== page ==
Portfolio of the Week: Industry Insider
Back in December of 2008 the MINI Space Team stopped by the LA Auto Show, where nine groups of talented and innovative designers were hard at work imagining and creating the racecars of the future. Now we bring you an interview with one of those teams, BMW Group DesignworksUSA, who created a hydrogen-powered salt flat racer.
In realizing this car, the designers first began with the concept of reuse. They took pre-existing, every day materials, such as oil barrels and barbeque lids, and turned them into the main components--the body and wheels--of the car. They also envisioned the car producing fuel emissions clean enough to sustain life. In fact, they were so confident about the car's ability to run on clean fuel, they decided to stick a few goldfish in there to prove it.
The MINI Space Team wanted to learn more about this Hydrogen-powered wonder, or the "LA Tanker" as it has been nicknamed by its designers, so we sat down with the designers and asked them some questions.
Q: Tell us about the idea behind the Hydrogen Powered Salt Flat Racer.
A: The idea is not to guess what physical form a futuristic design will take, but instead to use existing technology and perspective to challenge our perception of car driving and car racing in the future.
Q: How did you come up with the unusual idea of using a goldfish in the car's design?
A: We simply wanted to add a little humor and life to the LA Auto Show design competition, as well as showcase an approachable twist on the very complicated subject of hydrogen technology.
Q: What inspired you in terms of functionality, shape, and design?
A: The existing objects we started out with, such as BBQ grill wheels, an old oil drum, and a bomb shell, both challenged and limited our design palette. This car really just designed itself!
Q: What was the biggest challenge you faced?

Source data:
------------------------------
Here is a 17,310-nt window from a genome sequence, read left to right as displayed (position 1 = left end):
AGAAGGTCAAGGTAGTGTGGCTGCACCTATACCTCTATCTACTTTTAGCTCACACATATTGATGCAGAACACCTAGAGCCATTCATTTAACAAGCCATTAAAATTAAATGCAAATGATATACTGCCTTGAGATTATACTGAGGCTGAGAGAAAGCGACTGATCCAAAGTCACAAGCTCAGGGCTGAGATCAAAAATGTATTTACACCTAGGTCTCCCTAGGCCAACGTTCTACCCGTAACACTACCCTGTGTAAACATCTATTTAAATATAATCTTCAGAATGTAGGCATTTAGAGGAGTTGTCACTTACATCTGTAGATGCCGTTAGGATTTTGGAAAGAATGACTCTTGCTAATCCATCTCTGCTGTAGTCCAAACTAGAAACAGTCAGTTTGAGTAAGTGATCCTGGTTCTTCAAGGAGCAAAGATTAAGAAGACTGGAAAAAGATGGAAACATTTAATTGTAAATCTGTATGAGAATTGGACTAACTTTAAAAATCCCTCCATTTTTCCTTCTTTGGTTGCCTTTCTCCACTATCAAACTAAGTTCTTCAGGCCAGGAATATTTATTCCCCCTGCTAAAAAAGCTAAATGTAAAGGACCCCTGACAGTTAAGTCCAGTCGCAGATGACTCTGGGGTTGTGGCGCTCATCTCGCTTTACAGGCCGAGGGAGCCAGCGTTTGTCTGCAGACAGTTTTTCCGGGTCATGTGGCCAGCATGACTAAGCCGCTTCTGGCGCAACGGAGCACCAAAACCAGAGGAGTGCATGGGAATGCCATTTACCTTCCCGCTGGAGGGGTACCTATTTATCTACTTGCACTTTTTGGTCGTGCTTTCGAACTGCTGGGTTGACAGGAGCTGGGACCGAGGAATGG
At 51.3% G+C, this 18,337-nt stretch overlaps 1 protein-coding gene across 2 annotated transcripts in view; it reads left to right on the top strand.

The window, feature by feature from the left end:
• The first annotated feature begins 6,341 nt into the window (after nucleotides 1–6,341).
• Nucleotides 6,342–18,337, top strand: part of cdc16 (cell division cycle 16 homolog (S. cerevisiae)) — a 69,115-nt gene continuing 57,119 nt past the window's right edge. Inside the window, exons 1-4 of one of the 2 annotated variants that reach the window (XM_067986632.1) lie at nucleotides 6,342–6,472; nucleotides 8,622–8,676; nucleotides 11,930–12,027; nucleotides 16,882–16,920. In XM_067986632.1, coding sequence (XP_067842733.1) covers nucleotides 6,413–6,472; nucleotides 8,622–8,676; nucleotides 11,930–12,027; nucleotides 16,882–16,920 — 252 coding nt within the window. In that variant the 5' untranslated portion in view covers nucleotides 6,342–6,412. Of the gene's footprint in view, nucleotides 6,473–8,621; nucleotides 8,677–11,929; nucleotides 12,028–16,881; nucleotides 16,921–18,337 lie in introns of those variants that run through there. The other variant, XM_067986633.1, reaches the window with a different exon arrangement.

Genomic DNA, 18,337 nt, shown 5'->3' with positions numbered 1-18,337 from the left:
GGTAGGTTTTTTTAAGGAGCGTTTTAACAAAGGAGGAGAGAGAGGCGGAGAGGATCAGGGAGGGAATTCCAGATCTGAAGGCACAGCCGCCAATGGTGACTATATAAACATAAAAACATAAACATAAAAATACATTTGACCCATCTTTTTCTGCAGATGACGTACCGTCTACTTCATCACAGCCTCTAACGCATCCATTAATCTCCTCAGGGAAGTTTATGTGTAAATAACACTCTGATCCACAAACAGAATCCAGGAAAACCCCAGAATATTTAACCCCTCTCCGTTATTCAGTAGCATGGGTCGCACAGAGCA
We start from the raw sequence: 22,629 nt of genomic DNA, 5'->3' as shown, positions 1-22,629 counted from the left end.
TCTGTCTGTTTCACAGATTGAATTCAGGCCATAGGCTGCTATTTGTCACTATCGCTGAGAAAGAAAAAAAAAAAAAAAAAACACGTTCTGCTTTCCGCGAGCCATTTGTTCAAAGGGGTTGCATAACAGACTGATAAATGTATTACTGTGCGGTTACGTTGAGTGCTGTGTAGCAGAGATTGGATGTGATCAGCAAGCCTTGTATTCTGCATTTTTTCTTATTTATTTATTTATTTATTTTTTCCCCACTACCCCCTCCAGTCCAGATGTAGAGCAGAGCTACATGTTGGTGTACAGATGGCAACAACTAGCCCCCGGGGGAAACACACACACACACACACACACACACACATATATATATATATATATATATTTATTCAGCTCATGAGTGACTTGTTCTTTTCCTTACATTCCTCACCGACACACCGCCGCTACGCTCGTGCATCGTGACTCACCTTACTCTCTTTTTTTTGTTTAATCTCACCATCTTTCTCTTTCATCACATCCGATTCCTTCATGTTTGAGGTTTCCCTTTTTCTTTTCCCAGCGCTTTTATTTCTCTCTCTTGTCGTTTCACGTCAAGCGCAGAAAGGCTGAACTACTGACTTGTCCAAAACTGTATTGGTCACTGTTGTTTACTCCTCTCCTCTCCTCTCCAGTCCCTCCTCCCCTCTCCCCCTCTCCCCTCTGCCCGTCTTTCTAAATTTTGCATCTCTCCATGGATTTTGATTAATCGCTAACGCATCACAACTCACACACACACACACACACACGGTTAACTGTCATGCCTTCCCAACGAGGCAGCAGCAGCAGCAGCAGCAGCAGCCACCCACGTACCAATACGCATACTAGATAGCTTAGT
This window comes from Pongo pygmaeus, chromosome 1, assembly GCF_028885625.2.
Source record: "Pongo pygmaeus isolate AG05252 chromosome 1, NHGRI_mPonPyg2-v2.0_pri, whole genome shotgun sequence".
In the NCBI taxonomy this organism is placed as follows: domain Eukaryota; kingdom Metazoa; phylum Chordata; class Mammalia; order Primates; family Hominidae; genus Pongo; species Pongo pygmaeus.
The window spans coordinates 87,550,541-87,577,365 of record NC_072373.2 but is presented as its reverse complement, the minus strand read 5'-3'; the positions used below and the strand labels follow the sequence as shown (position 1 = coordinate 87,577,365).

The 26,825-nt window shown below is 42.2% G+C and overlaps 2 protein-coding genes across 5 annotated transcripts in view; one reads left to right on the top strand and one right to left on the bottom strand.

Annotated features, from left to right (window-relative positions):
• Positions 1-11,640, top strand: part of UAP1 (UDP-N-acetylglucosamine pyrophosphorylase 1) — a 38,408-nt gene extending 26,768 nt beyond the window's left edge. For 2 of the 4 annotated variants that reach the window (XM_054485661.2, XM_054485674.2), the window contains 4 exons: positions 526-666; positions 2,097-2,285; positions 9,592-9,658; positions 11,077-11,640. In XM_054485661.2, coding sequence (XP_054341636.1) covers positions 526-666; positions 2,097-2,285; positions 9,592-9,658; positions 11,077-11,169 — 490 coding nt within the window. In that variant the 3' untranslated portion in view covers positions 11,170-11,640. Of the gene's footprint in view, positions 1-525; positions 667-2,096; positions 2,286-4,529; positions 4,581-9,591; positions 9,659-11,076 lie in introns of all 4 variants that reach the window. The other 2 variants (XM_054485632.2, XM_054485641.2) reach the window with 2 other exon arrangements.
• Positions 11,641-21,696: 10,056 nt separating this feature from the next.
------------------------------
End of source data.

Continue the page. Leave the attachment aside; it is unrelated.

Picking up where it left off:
A: The difficulty was trying to unlearn and let go of traditional rules of car design. Proportion, quality, fit, and finish were for the first time not at all part of our process. We simply wanted to invoke a pure form of racing without trying to invent or imagine new technology. How can we really say that a certain form of technology will be perfect for the year 2025?'
Q: Can you tell us something about the people behind BMW Group DesignworksUSA? How does the team work?
A: The team at DesignworksUSA is made up of more than 145 designers, researchers, strategists, modelers, engineers, technicians, and material specialists in Los Angeles, Munich, and Singapore. Our experts come from diverse backgrounds and all corners of the world. Together, they have a multi-faceted vision and a unique approach to design programs; they are all passionate about what they do, and have the spirit to create the very best.
Q: What are some current trends in product design? What is the most important movement going on right now?
A: The biggest trend we're seeing in production design is sustainability. There has also been a move towards designing to simplify and streamline. The environment and our current economic climate have greatly influenced the relevance and impact of both trends.
*The members of BMW Group DesignworksUSA are:
Chris Chapman , Director
Erik Goplen , Creative Director
Richard Kim , Designer
Jason Rowlands and Blair Taylor, Digital Modeler
Check out our previous interview with Jacques Flynn, a representative from Mazda, whose team won the contest to design the best racecar of the future at the LA Auto Show.
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